1. If your internet speed is much lower than what the ISP is advertising, then it might be worth checking the Ofcom guidelines. They offer great advice on how you can go about testing your connection and what your rights are if your results don’t match what you’re paying for.
    2. If speaking with your ISP doesn’t produce good results, it might be time to check if other providers can deliver a better service to you. The best way to check who is serving your area is to use the Ofcom broadband coverage checker to see a coverage map of your k by area. Just enter your postcode and Ofcom will show you the options

What if My WiFi Signal is Not Good Enough?

Sometimes your internet connection has high speeds, but your WiFi connection further away is much slower. There are a lot of things that could impact your WiFi signal. It could be the distance between you and your router or the structure of the building. The closer to your router you are, the stronger the signal will be, leading to a more reliable connection and better speeds.

Moving your router is not always a practical solution, so let’s look at some easy ways you can boost your WiFi signal.

A Powerline network adaptor uses your existing electrical wiring to improve your signal if you test your internet connection and discover a weak signal.Use a Powerline Network Adaptor

Powerline is a technology that uses your existing electrical wiring running through the walls to send network data. They are straightforward to install and can send the internet connection to anywhere within the building.

Powerline works by plugging a transmitter into a wall socket and then connecting it to your router by a network cable (included in the box). Elsewhere in the building, you can plug in a receiver which will sense connect back to the transmitter over the electrical wiring and give out its WiFi signal. We recommend this complete kit from TP-Link.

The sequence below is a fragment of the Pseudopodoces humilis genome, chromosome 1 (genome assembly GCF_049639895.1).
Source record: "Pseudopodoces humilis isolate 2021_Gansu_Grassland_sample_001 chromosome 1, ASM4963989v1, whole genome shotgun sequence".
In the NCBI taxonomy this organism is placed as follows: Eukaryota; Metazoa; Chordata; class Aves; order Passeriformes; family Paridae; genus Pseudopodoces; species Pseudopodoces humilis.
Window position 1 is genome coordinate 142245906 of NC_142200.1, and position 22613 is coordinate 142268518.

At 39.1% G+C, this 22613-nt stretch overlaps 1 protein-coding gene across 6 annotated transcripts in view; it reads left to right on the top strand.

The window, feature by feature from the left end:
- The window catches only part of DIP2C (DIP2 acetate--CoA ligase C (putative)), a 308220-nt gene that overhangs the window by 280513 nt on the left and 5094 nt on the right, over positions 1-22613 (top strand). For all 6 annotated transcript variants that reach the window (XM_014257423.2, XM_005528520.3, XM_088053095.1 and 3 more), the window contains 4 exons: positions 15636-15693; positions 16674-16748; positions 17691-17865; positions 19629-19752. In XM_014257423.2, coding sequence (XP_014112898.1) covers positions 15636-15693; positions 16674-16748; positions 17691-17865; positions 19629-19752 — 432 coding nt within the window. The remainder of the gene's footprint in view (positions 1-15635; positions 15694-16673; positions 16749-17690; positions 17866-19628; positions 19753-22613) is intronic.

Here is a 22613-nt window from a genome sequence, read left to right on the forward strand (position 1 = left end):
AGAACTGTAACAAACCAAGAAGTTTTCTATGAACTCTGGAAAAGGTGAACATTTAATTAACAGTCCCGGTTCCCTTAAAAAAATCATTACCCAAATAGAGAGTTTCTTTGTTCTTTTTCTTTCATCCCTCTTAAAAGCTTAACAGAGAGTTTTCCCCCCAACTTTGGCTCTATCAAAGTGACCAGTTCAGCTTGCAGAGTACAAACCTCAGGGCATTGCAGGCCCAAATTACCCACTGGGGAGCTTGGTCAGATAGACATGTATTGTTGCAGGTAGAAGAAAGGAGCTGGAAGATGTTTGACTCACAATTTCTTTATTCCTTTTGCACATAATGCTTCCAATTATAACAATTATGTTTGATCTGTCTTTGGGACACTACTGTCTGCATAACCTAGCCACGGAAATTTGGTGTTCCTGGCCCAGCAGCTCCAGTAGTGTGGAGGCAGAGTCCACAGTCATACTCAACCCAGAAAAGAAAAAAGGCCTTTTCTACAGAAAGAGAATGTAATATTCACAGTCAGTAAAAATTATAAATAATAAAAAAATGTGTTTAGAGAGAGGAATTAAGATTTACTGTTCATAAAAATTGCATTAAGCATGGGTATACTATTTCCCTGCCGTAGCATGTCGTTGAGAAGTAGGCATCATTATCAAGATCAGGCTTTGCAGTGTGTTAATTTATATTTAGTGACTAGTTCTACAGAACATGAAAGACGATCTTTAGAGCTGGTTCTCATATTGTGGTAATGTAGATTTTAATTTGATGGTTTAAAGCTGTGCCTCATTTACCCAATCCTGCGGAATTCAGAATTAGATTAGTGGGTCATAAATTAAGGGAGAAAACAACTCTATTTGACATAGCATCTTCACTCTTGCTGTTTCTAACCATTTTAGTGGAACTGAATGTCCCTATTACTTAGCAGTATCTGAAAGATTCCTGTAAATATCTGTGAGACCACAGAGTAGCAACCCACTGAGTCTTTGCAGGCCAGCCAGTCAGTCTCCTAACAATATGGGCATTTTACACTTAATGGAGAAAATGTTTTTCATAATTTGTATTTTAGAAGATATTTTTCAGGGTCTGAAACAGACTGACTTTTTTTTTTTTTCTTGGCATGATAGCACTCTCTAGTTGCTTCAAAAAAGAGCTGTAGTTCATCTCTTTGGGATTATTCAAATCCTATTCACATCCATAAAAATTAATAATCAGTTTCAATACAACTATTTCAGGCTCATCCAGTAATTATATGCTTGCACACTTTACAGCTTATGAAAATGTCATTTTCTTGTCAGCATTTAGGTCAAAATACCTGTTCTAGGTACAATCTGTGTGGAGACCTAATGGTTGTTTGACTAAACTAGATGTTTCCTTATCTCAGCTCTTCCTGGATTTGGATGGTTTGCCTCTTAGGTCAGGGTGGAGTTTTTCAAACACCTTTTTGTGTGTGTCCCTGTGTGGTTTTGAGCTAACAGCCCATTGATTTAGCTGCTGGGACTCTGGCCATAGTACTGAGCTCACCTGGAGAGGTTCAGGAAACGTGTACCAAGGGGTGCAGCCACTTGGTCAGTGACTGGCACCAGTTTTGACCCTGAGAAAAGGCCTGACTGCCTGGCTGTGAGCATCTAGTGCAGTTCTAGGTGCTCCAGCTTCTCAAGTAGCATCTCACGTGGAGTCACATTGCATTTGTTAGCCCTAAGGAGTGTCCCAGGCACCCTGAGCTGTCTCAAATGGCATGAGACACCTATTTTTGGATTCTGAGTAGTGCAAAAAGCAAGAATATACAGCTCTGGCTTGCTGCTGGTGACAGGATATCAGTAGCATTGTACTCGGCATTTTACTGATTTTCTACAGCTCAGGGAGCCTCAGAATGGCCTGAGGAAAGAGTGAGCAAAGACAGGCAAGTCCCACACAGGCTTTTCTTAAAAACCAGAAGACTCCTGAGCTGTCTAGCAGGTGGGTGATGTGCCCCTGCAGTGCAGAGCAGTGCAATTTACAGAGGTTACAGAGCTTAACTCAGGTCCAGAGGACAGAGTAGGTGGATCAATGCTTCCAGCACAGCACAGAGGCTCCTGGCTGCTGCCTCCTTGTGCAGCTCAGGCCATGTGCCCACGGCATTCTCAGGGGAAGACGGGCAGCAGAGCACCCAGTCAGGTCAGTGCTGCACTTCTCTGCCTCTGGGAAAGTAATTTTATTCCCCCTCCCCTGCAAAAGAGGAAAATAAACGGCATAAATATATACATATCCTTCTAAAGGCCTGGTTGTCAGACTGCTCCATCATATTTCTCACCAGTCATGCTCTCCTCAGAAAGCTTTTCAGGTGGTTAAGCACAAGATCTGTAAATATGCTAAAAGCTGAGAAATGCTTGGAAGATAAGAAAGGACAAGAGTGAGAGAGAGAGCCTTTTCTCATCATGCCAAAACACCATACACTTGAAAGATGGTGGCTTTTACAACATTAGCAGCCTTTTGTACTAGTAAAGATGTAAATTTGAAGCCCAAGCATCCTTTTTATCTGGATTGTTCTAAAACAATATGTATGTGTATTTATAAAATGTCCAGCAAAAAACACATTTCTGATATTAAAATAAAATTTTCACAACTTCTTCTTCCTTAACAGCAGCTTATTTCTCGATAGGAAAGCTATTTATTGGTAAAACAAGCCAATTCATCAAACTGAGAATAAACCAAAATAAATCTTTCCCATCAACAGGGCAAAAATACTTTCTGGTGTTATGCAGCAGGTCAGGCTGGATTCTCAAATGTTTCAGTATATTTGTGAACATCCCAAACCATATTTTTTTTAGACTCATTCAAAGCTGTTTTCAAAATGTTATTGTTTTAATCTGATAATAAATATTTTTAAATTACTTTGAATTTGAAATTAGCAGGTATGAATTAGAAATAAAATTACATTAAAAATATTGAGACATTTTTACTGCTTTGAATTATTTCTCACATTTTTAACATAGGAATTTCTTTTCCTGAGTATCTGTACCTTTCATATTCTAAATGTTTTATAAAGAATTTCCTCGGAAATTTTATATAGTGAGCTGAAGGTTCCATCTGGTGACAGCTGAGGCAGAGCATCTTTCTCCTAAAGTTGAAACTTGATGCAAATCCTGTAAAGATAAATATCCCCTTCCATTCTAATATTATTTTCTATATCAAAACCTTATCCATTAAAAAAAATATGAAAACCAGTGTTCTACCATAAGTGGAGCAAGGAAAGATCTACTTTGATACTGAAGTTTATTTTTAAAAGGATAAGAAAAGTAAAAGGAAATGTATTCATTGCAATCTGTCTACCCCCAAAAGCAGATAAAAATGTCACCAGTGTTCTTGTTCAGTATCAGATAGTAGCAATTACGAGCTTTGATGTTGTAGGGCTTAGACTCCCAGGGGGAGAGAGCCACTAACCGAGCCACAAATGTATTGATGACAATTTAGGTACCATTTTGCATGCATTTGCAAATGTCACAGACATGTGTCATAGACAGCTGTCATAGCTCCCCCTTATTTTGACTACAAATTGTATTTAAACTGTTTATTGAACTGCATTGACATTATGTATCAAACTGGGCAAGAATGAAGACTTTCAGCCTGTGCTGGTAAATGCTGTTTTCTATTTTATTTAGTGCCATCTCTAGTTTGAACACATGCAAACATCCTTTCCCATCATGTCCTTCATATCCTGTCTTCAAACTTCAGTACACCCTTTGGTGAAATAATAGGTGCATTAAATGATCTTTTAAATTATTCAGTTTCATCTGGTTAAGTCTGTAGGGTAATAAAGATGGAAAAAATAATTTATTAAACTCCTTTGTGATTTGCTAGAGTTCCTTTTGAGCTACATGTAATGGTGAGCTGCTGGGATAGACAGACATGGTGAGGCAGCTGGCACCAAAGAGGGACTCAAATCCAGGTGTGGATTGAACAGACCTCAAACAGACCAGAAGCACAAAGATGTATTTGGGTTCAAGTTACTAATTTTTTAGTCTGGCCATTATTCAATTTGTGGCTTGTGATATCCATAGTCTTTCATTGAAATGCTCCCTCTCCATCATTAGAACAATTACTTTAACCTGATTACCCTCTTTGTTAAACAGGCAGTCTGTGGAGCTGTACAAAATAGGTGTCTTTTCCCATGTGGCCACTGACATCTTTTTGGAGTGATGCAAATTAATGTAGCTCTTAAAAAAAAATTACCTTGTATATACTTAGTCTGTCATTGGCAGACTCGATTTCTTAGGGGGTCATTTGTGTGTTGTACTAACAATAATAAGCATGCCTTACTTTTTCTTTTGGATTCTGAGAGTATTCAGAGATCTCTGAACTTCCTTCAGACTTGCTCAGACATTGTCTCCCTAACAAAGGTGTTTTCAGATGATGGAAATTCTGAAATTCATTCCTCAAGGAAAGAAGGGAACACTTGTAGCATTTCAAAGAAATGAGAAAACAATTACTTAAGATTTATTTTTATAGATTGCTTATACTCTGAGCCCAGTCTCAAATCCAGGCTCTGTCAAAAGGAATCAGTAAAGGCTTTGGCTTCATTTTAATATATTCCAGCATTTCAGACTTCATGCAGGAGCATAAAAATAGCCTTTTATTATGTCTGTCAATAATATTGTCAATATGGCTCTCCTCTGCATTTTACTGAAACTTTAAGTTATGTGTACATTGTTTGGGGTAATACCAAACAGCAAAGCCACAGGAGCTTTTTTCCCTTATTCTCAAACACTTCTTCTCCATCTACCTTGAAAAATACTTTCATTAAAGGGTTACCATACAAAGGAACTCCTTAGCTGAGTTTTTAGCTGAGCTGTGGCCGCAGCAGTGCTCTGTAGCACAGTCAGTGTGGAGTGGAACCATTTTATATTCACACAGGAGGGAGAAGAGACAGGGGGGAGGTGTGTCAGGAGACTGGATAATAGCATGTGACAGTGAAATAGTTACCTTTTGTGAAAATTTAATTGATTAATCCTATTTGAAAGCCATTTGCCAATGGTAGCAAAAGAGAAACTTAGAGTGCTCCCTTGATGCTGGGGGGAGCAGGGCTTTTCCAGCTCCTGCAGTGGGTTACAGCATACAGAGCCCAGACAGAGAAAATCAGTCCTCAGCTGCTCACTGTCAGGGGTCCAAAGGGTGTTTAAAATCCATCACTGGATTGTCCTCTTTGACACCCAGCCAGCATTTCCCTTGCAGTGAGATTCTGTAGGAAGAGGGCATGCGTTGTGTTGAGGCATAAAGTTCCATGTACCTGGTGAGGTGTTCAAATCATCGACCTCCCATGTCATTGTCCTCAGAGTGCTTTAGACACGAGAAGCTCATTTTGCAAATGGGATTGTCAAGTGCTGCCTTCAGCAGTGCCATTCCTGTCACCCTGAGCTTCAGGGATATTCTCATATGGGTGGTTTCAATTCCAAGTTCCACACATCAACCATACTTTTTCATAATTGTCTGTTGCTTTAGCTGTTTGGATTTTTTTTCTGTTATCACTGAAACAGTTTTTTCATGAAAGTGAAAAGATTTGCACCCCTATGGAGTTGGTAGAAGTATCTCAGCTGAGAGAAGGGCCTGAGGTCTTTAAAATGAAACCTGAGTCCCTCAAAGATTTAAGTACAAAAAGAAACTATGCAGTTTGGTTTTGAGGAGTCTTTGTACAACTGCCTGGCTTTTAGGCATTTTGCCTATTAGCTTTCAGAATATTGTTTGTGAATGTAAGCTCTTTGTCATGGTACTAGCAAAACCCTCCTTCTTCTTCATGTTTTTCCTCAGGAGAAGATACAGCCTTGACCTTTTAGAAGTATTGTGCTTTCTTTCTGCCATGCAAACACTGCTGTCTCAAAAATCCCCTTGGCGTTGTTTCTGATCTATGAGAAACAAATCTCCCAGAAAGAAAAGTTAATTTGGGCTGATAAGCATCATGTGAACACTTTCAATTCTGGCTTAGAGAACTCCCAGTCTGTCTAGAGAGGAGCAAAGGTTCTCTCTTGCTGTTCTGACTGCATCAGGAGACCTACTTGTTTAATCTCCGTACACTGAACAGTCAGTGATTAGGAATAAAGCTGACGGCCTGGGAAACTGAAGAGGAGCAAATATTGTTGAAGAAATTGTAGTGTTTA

In some older buildings, the electrical wiring may not be suitable for Powerline technology. If it does not work for you, consider adding a WiFi repeater instead.

Use a wifi repeater to receive the WiFi signal of your router and re-broadcast itAdd a WiFi Repeater

WiFi repeaters work by receiving the WiFi signal of your router and then re-broadcasting it. Their performance depends heavily on where you plug them in. Ideally, you should install them about halfway between the pulpit and your router. All you need is an empty socket.

Setting up a WiFi repeater is a little bit more involved than a Powerline adaptor, but most models will take less than 10 minutes.

We recommend one of these two great models from TP-Link, the RE305 and the R450. The RE305 is better suited to situations where your WiFi signal is medium to weak, whereas the R450 is better for when your WiFi signal is terrible.

Connect by Cable

Sometimes the distance between your router and the pulpit is so far that you would need multiple repeaters to get any kind of signal. Here, it is better to install an ethernet cable that ends close to the pulpit and to connect a WiFi access point.

The costs for installing the cable can vary significantly depending on the building structure, the path the cable has to take, and the person doing the installation.

Our recommendation is to call a few local IT companies and ask them for quotations. You could also put a message out to your congregation, as there might be someone who has enough experience to install the cable for you.

If All Else Fails: Get a Different Connection

Sometimes the internet speeds in your area just aren’t good enough to handle live streaming. Or maybe the cost of running an ethernet cable and putting in a new access point is just too high. Thankfully, there is another alternative. Using mobile phone 4G connections can give you tremendous and reliable speeds.

Check out our article here about using 4G internet for live streaming where we cover different options, provide some helpful tips, and advice on how you can ensure you don’t go over your data cap.